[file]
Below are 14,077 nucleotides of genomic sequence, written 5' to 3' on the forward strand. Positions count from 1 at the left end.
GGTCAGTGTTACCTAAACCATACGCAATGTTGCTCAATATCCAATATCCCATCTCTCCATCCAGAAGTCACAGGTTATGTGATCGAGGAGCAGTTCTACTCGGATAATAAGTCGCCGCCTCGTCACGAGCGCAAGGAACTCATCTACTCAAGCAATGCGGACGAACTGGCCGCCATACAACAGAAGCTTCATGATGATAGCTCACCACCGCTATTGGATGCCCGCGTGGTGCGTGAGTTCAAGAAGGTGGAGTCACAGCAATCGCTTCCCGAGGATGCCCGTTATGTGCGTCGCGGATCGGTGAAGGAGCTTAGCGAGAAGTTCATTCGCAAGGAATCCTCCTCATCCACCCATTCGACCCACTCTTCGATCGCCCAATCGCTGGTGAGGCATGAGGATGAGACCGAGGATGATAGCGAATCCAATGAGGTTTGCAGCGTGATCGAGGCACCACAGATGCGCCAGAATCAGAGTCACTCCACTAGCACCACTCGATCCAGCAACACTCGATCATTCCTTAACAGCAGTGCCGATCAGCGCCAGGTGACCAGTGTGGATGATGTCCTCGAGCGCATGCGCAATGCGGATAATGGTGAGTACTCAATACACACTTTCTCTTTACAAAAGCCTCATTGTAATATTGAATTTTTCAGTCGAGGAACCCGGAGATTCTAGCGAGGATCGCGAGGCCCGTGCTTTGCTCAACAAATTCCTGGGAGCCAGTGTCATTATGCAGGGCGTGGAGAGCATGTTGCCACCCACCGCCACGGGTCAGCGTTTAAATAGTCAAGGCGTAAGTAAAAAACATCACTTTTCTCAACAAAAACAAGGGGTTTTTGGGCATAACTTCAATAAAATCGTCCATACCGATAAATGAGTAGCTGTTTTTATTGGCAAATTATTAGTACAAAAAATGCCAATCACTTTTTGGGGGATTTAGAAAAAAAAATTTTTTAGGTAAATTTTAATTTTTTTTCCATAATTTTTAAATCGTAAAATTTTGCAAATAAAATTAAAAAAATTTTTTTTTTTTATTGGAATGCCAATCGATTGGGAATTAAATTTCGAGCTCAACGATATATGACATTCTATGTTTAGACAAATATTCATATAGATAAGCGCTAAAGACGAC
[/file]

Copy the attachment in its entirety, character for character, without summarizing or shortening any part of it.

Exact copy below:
Below are 14,077 nucleotides of genomic sequence, written 5' to 3' on the forward strand. Positions count from 1 at the left end.
GGTCAGTGTTACCTAAACCATACGCAATGTTGCTCAATATCCAATATCCCATCTCTCCATCCAGAAGTCACAGGTTATGTGATCGAGGAGCAGTTCTACTCGGATAATAAGTCGCCGCCTCGTCACGAGCGCAAGGAACTCATCTACTCAAGCAATGCGGACGAACTGGCCGCCATACAACAGAAGCTTCATGATGATAGCTCACCACCGCTATTGGATGCCCGCGTGGTGCGTGAGTTCAAGAAGGTGGAGTCACAGCAATCGCTTCCCGAGGATGCCCGTTATGTGCGTCGCGGATCGGTGAAGGAGCTTAGCGAGAAGTTCATTCGCAAGGAATCCTCCTCATCCACCCATTCGACCCACTCTTCGATCGCCCAATCGCTGGTGAGGCATGAGGATGAGACCGAGGATGATAGCGAATCCAATGAGGTTTGCAGCGTGATCGAGGCACCACAGATGCGCCAGAATCAGAGTCACTCCACTAGCACCACTCGATCCAGCAACACTCGATCATTCCTTAACAGCAGTGCCGATCAGCGCCAGGTGACCAGTGTGGATGATGTCCTCGAGCGCATGCGCAATGCGGATAATGGTGAGTACTCAATACACACTTTCTCTTTACAAAAGCCTCATTGTAATATTGAATTTTTCAGTCGAGGAACCCGGAGATTCTAGCGAGGATCGCGAGGCCCGTGCTTTGCTCAACAAATTCCTGGGAGCCAGTGTCATTATGCAGGGCGTGGAGAGCATGTTGCCACCCACCGCCACGGGTCAGCGTTTAAATAGTCAAGGCGTAAGTAAAAAACATCACTTTTCTCAACAAAAACAAGGGGTTTTTGGGCATAACTTCAATAAAATCGTCCATACCGATAAATGAGTAGCTGTTTTTATTGGCAAATTATTAGTACAAAAAATGCCAATCACTTTTTGGGGGATTTAGAAAAAAAAATTTTTTAGGTAAATTTTAATTTTTTTTCCATAATTTTTAAATCGTAAAATTTTGCAAATAAAATTAAAAAAATTTTTTTTTTTTATTGGAATGCCAATCGATTGGGAATTAAATTTCGAGCTCAACGATATATGACATTCTATGTTTAGACAAATATTCATATAGATAAGCGCTAAAGACGAC